By summoning the ”authorised press” for the first time, in such a symbolic location, to cover a trial at a German military tribunal, in this case the Gross-Paris tribunal Section B, which normally sat behind closed doors in Rue Boissy-d'Anglas, the new military commander of the German occupation forces in France, Karl-Heinrich von Stülpnagel, expected to produce a ”considerable impact”. Like his cousin Otto von Stülpnagel, whom he had replaced a few days previously, he was counting on the deterrent effect on French public opinion, which he hoped to turn against the armed resistance. He also wanted to prove to the highest authorities in Berlin that the MBF's military and judicial repression of Moscow-influenced terrorism, with which the French police were collaborating, was more of a deterrent than the large-scale executions of hostages imposed by Wilhelm Keitel, marshal and supreme commander of the German armed forces (Generalfeldmarshall), whose unpopularity with the French was, from his point of view, strategically counter-productive.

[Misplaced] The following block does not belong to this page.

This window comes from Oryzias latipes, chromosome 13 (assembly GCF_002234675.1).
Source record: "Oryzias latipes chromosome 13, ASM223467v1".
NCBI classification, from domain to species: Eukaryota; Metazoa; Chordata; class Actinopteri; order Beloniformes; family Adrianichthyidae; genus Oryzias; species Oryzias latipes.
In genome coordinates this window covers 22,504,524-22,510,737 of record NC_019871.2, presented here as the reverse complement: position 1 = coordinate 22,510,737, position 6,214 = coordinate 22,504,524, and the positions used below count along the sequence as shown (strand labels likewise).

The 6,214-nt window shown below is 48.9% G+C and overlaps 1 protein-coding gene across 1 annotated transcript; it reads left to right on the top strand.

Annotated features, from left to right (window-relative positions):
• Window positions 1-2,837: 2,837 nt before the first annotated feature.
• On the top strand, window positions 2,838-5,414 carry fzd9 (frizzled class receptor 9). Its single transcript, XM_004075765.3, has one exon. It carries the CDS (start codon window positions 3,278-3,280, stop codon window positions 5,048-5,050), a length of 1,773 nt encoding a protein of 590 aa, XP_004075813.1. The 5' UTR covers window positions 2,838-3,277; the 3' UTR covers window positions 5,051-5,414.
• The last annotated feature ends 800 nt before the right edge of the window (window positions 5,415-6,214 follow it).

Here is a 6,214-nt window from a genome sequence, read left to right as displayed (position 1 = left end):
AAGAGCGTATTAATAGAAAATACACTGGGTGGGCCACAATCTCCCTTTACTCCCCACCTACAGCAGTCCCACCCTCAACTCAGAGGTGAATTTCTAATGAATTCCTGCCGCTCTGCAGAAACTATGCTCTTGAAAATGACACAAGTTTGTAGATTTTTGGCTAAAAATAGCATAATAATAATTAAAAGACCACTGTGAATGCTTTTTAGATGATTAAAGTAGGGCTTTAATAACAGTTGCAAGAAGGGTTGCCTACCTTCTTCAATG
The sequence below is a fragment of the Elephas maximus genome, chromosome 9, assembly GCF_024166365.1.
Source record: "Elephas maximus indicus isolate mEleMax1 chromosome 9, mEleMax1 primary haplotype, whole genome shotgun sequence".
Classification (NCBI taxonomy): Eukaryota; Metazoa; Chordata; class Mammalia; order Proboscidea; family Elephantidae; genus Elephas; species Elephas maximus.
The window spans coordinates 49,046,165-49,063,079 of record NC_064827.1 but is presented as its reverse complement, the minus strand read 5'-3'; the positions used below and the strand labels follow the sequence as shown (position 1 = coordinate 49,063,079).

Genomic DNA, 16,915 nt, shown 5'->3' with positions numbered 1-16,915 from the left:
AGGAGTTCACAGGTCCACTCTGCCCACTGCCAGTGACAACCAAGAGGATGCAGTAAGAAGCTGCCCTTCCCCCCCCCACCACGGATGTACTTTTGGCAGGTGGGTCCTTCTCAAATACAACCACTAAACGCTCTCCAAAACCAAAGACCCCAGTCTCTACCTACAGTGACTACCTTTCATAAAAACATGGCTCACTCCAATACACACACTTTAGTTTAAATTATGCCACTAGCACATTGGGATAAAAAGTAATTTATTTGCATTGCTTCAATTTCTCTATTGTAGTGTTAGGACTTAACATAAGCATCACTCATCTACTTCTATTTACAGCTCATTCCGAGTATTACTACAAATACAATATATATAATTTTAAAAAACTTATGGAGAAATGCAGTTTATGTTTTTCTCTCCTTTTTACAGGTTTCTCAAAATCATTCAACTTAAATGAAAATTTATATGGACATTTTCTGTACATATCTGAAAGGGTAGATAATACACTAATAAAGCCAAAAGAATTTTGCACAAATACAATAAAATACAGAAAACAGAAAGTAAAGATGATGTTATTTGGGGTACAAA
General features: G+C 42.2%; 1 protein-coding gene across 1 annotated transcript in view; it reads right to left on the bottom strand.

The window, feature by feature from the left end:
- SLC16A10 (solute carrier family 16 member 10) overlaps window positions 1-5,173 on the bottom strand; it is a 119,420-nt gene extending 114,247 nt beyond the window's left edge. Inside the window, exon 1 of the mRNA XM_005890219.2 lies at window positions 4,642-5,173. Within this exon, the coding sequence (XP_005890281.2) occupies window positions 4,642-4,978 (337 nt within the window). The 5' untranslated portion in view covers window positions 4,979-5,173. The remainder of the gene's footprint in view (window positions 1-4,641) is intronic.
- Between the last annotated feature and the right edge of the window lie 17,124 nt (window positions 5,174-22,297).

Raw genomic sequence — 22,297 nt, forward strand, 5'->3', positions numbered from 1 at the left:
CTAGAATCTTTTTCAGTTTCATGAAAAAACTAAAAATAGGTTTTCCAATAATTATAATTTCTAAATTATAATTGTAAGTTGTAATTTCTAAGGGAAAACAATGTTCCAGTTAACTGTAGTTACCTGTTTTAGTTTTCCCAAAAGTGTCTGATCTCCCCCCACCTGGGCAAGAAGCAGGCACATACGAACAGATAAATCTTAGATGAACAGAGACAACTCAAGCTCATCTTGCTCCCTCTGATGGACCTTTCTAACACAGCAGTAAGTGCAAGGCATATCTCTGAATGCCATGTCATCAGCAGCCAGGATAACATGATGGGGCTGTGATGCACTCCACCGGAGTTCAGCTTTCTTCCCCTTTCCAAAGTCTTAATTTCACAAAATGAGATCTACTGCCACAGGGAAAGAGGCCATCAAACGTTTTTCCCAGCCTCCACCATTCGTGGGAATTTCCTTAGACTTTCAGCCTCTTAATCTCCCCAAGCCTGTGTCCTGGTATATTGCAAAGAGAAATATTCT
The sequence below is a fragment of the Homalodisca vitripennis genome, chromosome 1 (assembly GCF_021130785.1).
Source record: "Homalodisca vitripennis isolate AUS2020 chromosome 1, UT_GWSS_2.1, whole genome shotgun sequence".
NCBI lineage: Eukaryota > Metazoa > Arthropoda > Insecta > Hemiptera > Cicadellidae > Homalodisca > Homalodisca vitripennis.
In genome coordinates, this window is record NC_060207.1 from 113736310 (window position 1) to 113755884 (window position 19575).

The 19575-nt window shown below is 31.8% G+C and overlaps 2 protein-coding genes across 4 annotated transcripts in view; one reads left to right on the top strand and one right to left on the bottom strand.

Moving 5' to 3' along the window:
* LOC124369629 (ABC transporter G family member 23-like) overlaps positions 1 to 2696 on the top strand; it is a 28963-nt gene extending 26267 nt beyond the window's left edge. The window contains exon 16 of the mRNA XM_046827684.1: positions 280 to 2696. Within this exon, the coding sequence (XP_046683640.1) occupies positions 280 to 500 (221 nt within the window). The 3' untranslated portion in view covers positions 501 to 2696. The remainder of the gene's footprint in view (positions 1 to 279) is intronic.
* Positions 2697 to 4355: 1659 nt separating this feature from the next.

But who were the accused, who were well aware that following this simulacrum of a normal trial - a ”joke judgement”, as Fernand Zalkinow wrote in a letter smuggled out the day after the verdict - they would all be condemned to death and shot? How did these young workers and students come to be radicalised? How did they move in summer 1941 from the propaganda wing to the armed groups of the Jeunesses communistes (JC, Communist Youth), a step that the vast majority of communists refused to take throughout the Occupation? The question cannot be answered without recalling their extreme youth. The average age of the seven resistance members was only twenty (they were aged from 18 to 27). Single and childless, the accused were not moderated in their commitment by family responsibilities. The typical characteristics of their age are also a factor: their naivety, which their leader Gilbert Brustlein, a few years older, sketched with humour and affection towards the end of his life; their careless attitude to danger; their thirst for adventure and for the absolute; their desire to serve a party which, if we might dare a hypothesis, took on the role of a father to the four fatherless members of the Brustlein group (Brustlein, Semahya, Rizo and Milan). Their superiors often inspired their respect. Slightly older and appointed by the party, bathed in an aura shaped by the struggle, they made the most of their authority so that their young colleagues, wishing to assert themselves, would prove their worth. As well as the obedience expected of them, there was the pressure to follow their ”mates”. Most of the accused came from the same backgrounds, lived in the same neighbourhoods, shared the same leisure activities and frequented the same places. While comradeship was one of the main drivers for engagement in the communist armed struggle, it exposed the partisans dangerously when the police closed in for the kill.